If you are a frequent consumer of health information, you have probably heard the recommendation to “eat fresh food” quite often. But what does that actually mean? The term “fresh,” when used on the label or in labeling of a food in a manner that suggests or implies that the food is unprocessed, means that the food is in its raw state and has not been frozen or subjected to any form of thermal processing or any other form of preservation.
Are “fresh foods” always the healthiest? Not always.
Let’s compare fresh produce versus canned or frozen. Fruits and vegetables can easily lose some nutrients and flavor when subjected to time and temperature. For example, during the middle of winter berries from South America travel thousands of miles to get to your grocery store, and it takes days, if not weeks to arrive on those grocery store shelves. Vitamins and minerals are easily lost through this process. On the other hand, berries that are frozen at the time of picking are spared some of these vitamins and mineral losses. Therefore, frozen fruits and vegetables sometimes contain more nutrients, making them a healthier choice.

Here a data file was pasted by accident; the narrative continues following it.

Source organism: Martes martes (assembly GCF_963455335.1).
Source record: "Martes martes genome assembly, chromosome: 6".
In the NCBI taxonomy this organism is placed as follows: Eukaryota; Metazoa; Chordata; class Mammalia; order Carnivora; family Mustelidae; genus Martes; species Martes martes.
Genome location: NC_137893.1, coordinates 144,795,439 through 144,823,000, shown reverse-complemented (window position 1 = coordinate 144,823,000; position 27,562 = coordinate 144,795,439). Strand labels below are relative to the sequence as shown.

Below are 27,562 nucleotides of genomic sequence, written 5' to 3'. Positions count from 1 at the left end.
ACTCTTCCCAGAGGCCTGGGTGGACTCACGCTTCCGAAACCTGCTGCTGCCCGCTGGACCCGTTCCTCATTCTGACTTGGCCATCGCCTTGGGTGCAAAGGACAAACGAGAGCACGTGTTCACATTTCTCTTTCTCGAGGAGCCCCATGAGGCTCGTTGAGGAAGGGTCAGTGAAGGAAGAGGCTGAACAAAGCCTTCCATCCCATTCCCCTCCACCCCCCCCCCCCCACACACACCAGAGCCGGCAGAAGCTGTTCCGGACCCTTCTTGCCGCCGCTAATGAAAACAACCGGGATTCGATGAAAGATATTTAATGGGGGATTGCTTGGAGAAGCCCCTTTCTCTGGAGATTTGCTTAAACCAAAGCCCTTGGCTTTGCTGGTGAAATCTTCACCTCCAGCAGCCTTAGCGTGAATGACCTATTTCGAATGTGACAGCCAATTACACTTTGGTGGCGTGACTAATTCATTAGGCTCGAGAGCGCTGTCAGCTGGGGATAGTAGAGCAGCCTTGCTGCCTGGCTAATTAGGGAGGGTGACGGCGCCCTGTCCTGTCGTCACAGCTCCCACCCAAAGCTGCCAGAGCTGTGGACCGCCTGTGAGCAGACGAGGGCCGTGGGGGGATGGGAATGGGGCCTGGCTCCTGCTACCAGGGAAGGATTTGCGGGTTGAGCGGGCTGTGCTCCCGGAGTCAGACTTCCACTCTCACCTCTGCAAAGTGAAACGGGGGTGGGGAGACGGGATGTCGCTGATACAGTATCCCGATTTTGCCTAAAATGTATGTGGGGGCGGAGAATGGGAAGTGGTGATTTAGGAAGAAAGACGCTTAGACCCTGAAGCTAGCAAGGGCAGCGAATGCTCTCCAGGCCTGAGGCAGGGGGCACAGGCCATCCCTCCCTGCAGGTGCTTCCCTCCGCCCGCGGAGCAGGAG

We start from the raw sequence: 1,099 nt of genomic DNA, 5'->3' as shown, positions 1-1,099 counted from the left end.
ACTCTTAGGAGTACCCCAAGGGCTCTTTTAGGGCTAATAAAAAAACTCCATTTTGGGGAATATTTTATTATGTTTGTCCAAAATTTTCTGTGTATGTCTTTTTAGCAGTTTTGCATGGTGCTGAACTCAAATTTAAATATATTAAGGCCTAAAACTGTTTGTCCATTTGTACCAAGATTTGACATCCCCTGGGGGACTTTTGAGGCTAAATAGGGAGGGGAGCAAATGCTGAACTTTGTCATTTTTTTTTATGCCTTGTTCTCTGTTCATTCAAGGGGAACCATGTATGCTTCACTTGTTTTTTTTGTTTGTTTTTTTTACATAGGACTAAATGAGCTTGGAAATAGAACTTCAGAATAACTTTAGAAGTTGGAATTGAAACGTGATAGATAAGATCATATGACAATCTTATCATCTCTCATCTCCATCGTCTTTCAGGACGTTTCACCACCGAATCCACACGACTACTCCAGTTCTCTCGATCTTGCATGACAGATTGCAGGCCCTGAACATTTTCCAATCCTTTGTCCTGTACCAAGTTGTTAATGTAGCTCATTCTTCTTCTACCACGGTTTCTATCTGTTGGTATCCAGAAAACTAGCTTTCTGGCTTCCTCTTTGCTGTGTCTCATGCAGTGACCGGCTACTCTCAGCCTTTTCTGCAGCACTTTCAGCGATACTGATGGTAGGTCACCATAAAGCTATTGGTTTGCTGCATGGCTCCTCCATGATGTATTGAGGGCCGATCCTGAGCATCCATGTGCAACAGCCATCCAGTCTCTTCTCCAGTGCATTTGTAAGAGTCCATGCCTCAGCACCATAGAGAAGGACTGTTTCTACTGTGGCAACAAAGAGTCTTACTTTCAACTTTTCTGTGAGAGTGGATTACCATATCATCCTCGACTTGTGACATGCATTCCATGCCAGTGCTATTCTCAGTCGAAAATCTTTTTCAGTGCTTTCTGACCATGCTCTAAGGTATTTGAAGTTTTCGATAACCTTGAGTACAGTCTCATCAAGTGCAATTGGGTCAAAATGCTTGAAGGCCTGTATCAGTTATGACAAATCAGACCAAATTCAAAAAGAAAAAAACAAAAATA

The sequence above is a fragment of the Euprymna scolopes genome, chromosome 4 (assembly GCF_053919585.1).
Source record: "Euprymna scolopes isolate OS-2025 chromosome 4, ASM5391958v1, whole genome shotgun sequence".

Fresh food may still mean it has been slightly processed. Just because a food is free of thermal processing to preserve that food doesn’t mean that it is free of all processing. Fruits and vegetables that are not frozen or canned may have the addition of approved waxes or coatings, the post-harvest use of approved pesticides, the application of a mild chlorine wash or mild acid wash on produce, or even ionizing radiation.
When discussing fresh foods over processed foods, the term fresh can be seen more as a social descriptor and not as a finite definition. To many people, fresh foods are foods that haven’t been overly processed in order to extend its shelf life. And to some, fresh food can mean a tomato and lettuce right out of the garden. Yet others, fresh can mean a home-cooked meal.
No matter if you use the label definition of "fresh" or you've come up with
your own definition of what fresh means to you, what matters is overall dietary pattern. Fruits and vegetables do not always have to be free of processing to be healthy. There are plenty of frozen, canned and dried varieties that offer a host of nutrients. Additionally, some of the healthiest foods at the grocery store, like ancient grains, do not require freshness to be healthy.
Some consumers may get too caught up in searching for the freshest foods, while missing out on the big picture when it comes to health. It's important to combine your definition of fresh with both balance and variety for optimal health.
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